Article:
Eyebrows were raised when running back Sony Michel missed the New England Patriots‘ spring minicamp and missed what many viewed as an opportunity to better integrate himself into the team’s passing offense going into his second NFL season.
Michel’s absence led to speculation that he was being held out from drills and practices to reduce the workload on a left knee that sidelined him for last year’s preseason and three regular season games. As it turns out, Michel sat out because he had arthroscopic surgery on his knee. He’s expected to be ready for training camp in late July but for a running back with past knee problems (Michel tore his ACL in college), any procedure has to raise concern.
That may have been an influence in where Michel placed in Maurice Jones-Drew’s ranking of the NFL’s No. 1 running backs. Writing for NFL.com, Jones-Drew slotted Michel just outside his top 10, ranked at No. 11. That’s probably a fair ranking when looking at the backs ahead of him, such as Saquon Barkley (who ranked No. 1), Le’Veon Bell, Ezekiel Elliott, and Michel’s former Georgia teammate Nick Chubb.
When discussing the best running backs in the NFL, Michel likely isn’t a name that will be mentioned. Patriots fans certainly appreciate him providing a legitimate rushing threat as a rookie, but his 931 yards were the 15th-highest total in the league. NFL rushing leader Ezekiel Elliott ran for 500 more yards while playing in 15 games.
Jones-Drew did give Michel credit for his strong postseason performance, which included 336 yards and six touchdowns. But at this point in his career, it’s difficult to consider Michel a complete player, especially when compared to his peers.
Besides durability concerns, Michel doesn’t pose much of a receiving threat from the backfield. He caught only seven passes for 50 yards last season. Missing the preseason is surely a factor in that, depriving Michel of a chance to learn more about the Patriots’ passing game. Pass protection was also a concern, requiring him to come out of the game when throwing the ball is necessary.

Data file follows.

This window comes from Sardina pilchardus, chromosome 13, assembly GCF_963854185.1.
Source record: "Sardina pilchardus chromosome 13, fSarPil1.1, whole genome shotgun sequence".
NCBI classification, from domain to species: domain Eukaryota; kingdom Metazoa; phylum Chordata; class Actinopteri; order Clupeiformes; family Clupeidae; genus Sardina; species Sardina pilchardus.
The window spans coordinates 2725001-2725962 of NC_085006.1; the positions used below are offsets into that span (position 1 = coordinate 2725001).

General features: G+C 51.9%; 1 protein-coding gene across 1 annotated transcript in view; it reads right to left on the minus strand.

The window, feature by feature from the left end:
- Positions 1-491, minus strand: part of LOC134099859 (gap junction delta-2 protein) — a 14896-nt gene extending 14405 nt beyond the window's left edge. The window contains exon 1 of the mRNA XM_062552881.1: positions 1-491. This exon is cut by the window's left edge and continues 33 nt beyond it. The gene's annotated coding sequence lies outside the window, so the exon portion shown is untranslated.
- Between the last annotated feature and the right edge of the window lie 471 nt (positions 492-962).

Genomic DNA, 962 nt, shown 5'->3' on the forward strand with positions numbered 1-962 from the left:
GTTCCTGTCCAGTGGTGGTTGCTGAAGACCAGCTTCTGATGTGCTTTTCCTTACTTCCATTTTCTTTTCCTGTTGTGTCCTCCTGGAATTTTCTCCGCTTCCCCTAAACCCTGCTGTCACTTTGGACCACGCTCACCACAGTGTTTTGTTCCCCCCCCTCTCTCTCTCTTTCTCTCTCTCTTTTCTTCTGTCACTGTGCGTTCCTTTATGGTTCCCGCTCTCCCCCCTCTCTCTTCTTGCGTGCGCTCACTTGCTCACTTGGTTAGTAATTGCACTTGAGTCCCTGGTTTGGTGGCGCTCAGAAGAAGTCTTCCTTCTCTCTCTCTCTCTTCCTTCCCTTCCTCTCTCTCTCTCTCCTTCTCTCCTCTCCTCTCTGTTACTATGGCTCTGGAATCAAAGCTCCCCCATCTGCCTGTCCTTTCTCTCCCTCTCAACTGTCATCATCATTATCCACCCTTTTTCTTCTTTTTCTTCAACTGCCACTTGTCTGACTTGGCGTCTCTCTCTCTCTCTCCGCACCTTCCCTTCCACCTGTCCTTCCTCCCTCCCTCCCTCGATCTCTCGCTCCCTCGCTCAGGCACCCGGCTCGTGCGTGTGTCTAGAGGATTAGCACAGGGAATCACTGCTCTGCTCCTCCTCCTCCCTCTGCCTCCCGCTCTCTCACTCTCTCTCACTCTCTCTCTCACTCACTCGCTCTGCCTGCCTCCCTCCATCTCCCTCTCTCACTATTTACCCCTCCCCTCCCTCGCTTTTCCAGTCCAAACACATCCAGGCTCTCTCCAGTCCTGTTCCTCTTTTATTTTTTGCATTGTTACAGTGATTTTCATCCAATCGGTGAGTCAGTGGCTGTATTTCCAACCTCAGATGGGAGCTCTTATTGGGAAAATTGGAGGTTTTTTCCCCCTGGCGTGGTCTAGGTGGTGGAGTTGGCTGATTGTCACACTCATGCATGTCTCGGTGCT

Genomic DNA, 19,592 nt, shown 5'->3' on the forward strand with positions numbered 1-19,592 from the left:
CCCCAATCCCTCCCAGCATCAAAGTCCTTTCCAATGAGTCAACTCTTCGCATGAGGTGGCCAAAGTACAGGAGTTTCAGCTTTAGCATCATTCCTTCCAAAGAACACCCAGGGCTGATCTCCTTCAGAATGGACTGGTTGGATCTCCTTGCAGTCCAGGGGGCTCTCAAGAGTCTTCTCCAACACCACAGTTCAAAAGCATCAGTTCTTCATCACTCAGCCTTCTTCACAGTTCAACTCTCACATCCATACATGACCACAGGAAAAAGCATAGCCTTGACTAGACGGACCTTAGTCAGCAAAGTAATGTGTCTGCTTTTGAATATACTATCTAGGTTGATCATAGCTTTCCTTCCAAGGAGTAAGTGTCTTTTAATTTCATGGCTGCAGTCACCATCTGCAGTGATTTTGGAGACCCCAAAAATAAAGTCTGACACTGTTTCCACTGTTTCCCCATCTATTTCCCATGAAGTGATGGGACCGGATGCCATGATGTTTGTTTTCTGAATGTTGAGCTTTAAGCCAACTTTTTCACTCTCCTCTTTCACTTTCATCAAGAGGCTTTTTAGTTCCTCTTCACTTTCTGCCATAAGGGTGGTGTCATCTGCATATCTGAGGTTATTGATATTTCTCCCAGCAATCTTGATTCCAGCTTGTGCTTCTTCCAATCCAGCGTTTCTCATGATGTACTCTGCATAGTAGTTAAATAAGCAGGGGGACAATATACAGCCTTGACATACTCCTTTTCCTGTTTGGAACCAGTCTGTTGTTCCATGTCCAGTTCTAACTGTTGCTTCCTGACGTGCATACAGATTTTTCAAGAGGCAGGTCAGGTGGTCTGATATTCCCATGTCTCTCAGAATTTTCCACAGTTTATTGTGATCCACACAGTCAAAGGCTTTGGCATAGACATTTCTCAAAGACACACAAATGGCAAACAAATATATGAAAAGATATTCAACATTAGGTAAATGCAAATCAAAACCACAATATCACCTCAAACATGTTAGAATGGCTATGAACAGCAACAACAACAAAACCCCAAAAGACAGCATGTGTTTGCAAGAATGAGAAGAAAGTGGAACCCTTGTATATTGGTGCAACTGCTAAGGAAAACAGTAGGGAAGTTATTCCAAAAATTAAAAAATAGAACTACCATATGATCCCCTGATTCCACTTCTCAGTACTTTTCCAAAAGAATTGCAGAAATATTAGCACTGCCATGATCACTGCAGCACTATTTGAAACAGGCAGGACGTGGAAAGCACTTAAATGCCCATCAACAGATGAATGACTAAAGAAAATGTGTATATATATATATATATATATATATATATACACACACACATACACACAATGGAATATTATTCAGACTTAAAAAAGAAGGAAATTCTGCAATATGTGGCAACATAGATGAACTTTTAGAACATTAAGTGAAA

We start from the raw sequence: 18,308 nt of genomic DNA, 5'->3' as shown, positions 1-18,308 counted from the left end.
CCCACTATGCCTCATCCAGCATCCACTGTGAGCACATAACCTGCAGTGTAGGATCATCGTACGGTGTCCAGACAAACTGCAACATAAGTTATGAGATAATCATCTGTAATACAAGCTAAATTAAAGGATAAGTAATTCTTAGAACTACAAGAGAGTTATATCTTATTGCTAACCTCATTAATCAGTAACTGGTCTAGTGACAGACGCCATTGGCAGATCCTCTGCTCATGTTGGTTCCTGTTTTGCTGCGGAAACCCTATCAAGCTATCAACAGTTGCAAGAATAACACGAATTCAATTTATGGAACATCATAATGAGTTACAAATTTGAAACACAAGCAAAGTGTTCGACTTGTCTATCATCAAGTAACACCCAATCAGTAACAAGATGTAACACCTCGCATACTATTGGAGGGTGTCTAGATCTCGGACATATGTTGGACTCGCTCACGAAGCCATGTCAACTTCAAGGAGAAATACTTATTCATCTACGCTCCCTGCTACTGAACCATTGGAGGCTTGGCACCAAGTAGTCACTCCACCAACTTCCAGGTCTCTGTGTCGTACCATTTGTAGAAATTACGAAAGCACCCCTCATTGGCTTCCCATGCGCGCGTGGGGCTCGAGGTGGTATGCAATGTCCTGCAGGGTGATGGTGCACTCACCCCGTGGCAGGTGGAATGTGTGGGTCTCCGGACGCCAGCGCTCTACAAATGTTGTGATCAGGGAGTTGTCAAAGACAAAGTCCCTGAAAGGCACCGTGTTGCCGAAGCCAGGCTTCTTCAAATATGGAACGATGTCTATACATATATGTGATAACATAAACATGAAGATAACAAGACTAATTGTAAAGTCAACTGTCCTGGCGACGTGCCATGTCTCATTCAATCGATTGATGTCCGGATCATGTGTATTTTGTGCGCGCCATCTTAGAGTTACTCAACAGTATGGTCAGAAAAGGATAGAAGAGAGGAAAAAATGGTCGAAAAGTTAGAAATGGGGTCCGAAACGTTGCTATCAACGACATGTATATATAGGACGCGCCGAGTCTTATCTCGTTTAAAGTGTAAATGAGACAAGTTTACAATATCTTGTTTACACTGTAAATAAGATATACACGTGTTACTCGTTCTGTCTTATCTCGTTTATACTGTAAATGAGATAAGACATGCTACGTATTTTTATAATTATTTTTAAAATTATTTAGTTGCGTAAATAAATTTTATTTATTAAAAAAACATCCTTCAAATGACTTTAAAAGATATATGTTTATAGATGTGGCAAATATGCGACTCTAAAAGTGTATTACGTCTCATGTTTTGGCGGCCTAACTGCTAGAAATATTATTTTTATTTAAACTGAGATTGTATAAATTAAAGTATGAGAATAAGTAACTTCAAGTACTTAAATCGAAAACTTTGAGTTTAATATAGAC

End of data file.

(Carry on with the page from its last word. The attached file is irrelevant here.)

One curious observation from Jones-Drew is that he believes offensive coordinator Josh McDaniels will have to show more creativity with the running game in light of Rob Gronkowski’s retirement. Yet it’s not clear what Jones-Drew means by that.
Will the Patriots offense become more dependent on the running game until McDaniels and Tom Brady know if their receivers are reliable? Might fullback James Develin be utilized more as a blocker, thus opening more holes for Michel? Should more two-tight end sets be expected, though neither of the tight ends on the roster are known for their run blocking? Could Michel and rookie Damien Harris line up in the backfield together, making defenses uncertain as to who will get the ball?
That No. 11 ranking shouldn’t be perceived as disrespect, though Patriots fans, coaches, and Michel himself may use it as motivation. It’s more of an indication that Michel has improvements to make despite a strong rookie season.
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